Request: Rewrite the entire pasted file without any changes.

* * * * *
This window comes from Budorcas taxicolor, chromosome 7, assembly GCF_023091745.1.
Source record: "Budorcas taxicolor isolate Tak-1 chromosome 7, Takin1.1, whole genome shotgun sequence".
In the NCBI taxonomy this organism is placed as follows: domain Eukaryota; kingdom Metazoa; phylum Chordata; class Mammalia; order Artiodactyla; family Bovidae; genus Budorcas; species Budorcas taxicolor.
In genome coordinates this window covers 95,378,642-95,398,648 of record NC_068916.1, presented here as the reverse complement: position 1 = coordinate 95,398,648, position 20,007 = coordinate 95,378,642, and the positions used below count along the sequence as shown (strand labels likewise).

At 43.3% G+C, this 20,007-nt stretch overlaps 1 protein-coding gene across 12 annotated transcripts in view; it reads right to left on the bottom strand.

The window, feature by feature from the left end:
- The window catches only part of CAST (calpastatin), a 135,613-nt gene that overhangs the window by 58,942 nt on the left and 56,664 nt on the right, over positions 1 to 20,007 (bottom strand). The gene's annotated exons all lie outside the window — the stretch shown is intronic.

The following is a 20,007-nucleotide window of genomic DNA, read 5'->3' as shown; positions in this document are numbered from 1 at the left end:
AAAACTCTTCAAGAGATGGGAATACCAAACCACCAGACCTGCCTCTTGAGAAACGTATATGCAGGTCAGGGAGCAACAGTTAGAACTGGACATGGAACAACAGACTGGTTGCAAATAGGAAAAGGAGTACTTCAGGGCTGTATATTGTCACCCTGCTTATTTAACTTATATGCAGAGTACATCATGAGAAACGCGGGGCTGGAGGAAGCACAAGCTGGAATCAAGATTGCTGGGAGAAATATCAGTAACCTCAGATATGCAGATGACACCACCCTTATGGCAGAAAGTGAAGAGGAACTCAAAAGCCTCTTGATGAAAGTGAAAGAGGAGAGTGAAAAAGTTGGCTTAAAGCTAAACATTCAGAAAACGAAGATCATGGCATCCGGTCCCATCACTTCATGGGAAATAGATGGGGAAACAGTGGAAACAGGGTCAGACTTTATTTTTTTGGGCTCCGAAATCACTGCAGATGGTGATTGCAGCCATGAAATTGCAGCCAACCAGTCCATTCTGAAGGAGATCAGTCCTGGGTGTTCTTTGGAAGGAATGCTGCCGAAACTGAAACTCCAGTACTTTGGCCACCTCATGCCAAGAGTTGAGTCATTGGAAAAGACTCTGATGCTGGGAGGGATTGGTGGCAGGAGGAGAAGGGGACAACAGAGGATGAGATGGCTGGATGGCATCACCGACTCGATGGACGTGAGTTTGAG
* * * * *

This window comes from Budorcas taxicolor, chromosome 7, assembly GCF_023091745.1.
Source record: "Budorcas taxicolor isolate Tak-1 chromosome 7, Takin1.1, whole genome shotgun sequence".
In the NCBI taxonomy this organism is placed as follows: domain Eukaryota; kingdom Metazoa; phylum Chordata; class Mammalia; order Artiodactyla; family Bovidae; genus Budorcas; species Budorcas taxicolor.
In genome coordinates this window covers 95,378,642-95,398,648 of record NC_068916.1, presented here as the reverse complement: position 1 = coordinate 95,398,648, position 20,007 = coordinate 95,378,642, and the positions used below count along the sequence as shown (strand labels likewise).

At 43.3% G+C, this 20,007-nt stretch overlaps 1 protein-coding gene across 12 annotated transcripts in view; it reads right to left on the bottom strand.

The window, feature by feature from the left end:
- The window catches only part of CAST (calpastatin), a 135,613-nt gene that overhangs the window by 58,942 nt on the left and 56,664 nt on the right, over positions 1 to 20,007 (bottom strand). The gene's annotated exons all lie outside the window — the stretch shown is intronic.

The following is a 20,007-nucleotide window of genomic DNA, read 5'->3' as shown; positions in this document are numbered from 1 at the left end:
AAAACTCTTCAAGAGATGGGAATACCAAACCACCAGACCTGCCTCTTGAGAAACGTATATGCAGGTCAGGGAGCAACAGTTAGAACTGGACATGGAACAACAGACTGGTTGCAAATAGGAAAAGGAGTACTTCAGGGCTGTATATTGTCACCCTGCTTATTTAACTTATATGCAGAGTACATCATGAGAAACGCGGGGCTGGAGGAAGCACAAGCTGGAATCAAGATTGCTGGGAGAAATATCAGTAACCTCAGATATGCAGATGACACCACCCTTATGGCAGAAAGTGAAGAGGAACTCAAAAGCCTCTTGATGAAAGTGAAAGAGGAGAGTGAAAAAGTTGGCTTAAAGCTAAACATTCAGAAAACGAAGATCATGGCATCCGGTCCCATCACTTCATGGGAAATAGATGGGGAAACAGTGGAAACAGGGTCAGACTTTATTTTTTTGGGCTCCGAAATCACTGCAGATGGTGATTGCAGCCATGAAATTGCAGCCAACCAGTCCATTCTGAAGGAGATCAGTCCTGGGTGTTCTTTGGAAGGAATGCTGCCGAAACTGAAACTCCAGTACTTTGGCCACCTCATGCCAAGAGTTGAGTCATTGGAAAAGACTCTGATGCTGGGAGGGATTGGTGGCAGGAGGAGAAGGGGACAACAGAGGATGAGATGGCTGGATGGCATCACCGACTCGATGGACGTGAGTTTGAG